A new male birth control method, which utilizes a hormonal injection, was designed to slow or block sperm production. However, according to various media reports, this new birth control method won’t be available anytime soon because men are weaklings, unable to handle the side effects, such as moodiness and acne, which women on birth control tolerate. As a result of these side effects the study was terminated.
In between all of the political news that seems to be monopolizing all of our social networking feeds, you probably saw a few articles that said that a male birth control clinical trial was terminated because “men can’t handle side effects women face daily.” Other reputable websites, like the Atlantic, ran headlines pushing the same trope, stating that “a clinical trial of contraceptives for men was halted because of side effects—side effects that women have dealt with for decades.”
But it didn’t stop there. My Twitter and Facebook feeds were flooded with memes that pushed the male birth control clinical trial proves men are wimps compared to women. To be clear, I think that male birth control is a great idea, and sociologically, it forces men to share in the burden of contraceptives. Cynically, I’ll bet that right wingers will be less controlling of male birth control than they are with women’s reproductive rights. But hey, I’m nothing if I’m not a cynic.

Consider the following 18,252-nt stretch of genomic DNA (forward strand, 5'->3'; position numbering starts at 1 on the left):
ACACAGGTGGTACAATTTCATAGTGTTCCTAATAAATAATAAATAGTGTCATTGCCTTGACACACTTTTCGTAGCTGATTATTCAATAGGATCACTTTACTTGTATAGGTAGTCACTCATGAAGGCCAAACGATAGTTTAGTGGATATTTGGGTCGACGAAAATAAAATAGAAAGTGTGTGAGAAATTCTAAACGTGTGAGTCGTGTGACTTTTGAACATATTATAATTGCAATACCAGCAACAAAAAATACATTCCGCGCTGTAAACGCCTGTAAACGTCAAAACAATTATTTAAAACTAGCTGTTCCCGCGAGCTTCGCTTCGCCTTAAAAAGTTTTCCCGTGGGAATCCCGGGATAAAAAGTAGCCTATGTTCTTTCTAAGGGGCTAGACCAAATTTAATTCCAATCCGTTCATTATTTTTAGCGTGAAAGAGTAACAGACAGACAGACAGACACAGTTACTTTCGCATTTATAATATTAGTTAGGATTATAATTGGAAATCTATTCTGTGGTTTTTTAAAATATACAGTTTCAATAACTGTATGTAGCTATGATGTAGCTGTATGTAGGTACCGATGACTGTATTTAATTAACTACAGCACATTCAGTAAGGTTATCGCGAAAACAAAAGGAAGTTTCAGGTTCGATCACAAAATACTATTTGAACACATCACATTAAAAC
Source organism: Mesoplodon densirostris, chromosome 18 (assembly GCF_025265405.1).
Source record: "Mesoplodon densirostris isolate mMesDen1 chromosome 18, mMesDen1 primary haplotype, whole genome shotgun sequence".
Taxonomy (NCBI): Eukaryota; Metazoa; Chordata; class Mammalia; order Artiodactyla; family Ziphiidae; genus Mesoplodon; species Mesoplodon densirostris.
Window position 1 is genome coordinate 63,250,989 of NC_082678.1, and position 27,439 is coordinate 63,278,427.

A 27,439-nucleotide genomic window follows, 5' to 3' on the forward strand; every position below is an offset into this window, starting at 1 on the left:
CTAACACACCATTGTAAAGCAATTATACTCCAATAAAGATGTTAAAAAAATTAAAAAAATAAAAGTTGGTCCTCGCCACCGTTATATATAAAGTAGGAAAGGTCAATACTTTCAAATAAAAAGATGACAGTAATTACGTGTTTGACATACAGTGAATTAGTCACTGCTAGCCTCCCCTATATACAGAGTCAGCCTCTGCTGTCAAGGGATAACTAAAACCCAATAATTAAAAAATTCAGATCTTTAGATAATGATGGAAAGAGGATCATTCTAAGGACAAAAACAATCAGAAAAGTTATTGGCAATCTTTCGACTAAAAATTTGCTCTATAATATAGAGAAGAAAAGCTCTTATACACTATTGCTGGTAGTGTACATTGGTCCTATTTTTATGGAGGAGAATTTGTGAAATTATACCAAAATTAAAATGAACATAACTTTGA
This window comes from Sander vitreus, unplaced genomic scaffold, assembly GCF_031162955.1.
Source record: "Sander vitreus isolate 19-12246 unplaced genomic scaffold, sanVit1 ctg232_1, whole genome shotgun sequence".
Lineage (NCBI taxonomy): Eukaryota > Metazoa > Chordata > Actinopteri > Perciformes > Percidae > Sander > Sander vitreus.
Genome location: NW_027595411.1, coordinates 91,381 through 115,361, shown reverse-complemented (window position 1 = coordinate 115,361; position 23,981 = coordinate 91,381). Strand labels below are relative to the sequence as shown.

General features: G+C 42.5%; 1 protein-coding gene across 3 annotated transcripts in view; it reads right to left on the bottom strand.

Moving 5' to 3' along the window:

The problem with the memes and tropes is that they’re completely wrong. The study was halted because one of the two independent committees that monitor this trial’s safety data (something that happens with all drugs undergoing clinical trials in the USA) was concerned about the high number of adverse events the men experienced. Furthermore, the incidence of adverse events was higher than what is experienced by women using hormonal birth control.
Lucky for us, the data from this study was published in a peer reviewed journal, so we can take a look at what actually happened.